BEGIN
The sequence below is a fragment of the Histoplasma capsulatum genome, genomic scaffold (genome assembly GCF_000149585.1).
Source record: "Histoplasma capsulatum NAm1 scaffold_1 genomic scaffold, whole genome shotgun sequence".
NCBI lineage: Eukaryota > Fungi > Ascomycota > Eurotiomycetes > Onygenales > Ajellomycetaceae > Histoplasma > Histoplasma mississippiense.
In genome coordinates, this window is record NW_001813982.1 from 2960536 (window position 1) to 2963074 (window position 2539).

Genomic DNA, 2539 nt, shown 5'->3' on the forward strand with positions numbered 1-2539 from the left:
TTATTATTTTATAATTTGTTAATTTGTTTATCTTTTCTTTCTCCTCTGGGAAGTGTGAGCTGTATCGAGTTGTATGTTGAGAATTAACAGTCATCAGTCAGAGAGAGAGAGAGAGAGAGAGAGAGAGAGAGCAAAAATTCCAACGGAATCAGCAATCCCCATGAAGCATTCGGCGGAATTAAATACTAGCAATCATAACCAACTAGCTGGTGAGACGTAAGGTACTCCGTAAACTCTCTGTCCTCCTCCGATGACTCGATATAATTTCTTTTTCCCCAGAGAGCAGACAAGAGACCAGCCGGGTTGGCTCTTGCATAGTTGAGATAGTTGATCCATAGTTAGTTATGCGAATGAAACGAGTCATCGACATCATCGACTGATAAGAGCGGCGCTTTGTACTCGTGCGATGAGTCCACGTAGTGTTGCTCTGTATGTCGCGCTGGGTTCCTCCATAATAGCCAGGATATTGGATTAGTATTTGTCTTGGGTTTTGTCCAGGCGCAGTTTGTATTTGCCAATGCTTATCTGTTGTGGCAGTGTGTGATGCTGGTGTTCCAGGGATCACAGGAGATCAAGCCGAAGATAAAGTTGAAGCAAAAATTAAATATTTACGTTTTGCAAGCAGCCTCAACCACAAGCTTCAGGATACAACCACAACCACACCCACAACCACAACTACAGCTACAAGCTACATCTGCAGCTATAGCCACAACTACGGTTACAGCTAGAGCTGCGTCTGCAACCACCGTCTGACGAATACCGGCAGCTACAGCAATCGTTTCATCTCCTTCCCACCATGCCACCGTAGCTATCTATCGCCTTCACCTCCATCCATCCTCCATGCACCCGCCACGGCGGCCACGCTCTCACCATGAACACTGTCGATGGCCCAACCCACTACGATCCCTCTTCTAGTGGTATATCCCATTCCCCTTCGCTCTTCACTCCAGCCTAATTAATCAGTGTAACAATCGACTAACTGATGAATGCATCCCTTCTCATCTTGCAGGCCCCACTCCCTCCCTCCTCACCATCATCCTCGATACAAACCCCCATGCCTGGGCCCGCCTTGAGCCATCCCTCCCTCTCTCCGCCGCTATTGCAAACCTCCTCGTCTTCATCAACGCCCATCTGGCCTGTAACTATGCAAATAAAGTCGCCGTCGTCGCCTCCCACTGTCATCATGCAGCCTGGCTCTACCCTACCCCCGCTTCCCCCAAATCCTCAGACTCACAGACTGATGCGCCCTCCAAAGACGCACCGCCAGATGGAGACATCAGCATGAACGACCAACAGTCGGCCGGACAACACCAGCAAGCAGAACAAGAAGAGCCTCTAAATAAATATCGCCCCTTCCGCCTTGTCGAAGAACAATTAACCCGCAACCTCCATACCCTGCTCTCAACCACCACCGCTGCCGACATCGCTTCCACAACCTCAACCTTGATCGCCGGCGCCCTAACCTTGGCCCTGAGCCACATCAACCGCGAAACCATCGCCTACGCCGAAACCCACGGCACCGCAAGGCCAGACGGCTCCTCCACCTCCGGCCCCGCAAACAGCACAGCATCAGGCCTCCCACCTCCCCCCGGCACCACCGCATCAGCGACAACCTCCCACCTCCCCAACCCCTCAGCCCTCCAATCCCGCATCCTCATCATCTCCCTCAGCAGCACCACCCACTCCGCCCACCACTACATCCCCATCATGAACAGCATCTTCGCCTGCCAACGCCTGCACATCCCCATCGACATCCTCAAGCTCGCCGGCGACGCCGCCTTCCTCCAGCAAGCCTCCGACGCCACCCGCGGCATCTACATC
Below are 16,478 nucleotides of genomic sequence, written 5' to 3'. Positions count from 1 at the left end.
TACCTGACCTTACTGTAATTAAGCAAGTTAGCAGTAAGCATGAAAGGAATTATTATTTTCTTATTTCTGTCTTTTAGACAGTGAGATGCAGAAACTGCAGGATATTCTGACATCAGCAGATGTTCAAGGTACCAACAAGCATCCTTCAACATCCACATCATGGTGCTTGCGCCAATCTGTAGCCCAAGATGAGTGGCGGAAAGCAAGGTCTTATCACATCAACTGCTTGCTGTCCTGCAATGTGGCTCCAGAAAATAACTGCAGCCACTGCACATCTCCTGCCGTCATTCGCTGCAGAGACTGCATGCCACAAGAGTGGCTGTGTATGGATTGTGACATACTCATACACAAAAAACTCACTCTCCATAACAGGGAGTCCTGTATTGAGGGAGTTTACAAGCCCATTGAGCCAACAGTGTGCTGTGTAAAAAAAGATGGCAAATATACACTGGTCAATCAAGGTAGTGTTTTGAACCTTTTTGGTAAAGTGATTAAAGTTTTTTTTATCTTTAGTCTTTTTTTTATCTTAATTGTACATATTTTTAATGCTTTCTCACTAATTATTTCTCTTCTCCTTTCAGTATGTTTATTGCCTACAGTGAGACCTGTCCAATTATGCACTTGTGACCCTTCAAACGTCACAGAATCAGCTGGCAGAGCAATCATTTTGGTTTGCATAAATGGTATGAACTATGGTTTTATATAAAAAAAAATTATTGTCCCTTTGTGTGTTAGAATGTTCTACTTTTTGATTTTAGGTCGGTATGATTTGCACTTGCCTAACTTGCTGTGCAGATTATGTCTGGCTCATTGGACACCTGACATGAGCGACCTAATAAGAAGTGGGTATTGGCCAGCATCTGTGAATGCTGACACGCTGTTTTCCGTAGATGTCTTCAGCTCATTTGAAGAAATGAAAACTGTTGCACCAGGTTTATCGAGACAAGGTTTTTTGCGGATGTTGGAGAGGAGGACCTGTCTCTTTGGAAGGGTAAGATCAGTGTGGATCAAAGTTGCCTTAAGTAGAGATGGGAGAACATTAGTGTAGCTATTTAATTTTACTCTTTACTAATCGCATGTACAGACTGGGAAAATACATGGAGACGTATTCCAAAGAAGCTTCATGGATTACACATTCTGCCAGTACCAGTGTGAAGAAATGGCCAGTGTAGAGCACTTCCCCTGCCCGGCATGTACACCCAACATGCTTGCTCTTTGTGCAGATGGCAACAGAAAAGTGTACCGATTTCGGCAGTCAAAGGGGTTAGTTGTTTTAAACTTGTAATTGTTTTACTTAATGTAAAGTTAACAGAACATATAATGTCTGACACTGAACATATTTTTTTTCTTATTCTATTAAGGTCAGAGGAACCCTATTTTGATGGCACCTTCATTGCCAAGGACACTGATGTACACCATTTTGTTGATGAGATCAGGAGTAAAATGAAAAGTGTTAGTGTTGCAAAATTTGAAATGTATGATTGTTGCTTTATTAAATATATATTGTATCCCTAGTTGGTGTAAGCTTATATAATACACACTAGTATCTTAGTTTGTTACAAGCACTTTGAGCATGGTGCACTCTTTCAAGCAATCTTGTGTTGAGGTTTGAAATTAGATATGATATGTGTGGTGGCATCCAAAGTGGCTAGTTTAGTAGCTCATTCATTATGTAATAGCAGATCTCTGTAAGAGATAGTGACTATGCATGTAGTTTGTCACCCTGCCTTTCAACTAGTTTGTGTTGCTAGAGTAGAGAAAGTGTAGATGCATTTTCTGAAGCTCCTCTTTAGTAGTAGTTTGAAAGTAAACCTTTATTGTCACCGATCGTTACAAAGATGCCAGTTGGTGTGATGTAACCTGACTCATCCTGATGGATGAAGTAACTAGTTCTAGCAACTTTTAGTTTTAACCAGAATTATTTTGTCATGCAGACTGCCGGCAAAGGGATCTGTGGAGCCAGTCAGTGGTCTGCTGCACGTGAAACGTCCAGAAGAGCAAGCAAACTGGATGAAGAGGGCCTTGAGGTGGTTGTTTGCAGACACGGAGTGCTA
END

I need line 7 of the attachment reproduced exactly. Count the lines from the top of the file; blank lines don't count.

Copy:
Below are 16,478 nucleotides of genomic sequence, written 5' to 3'. Positions count from 1 at the left end.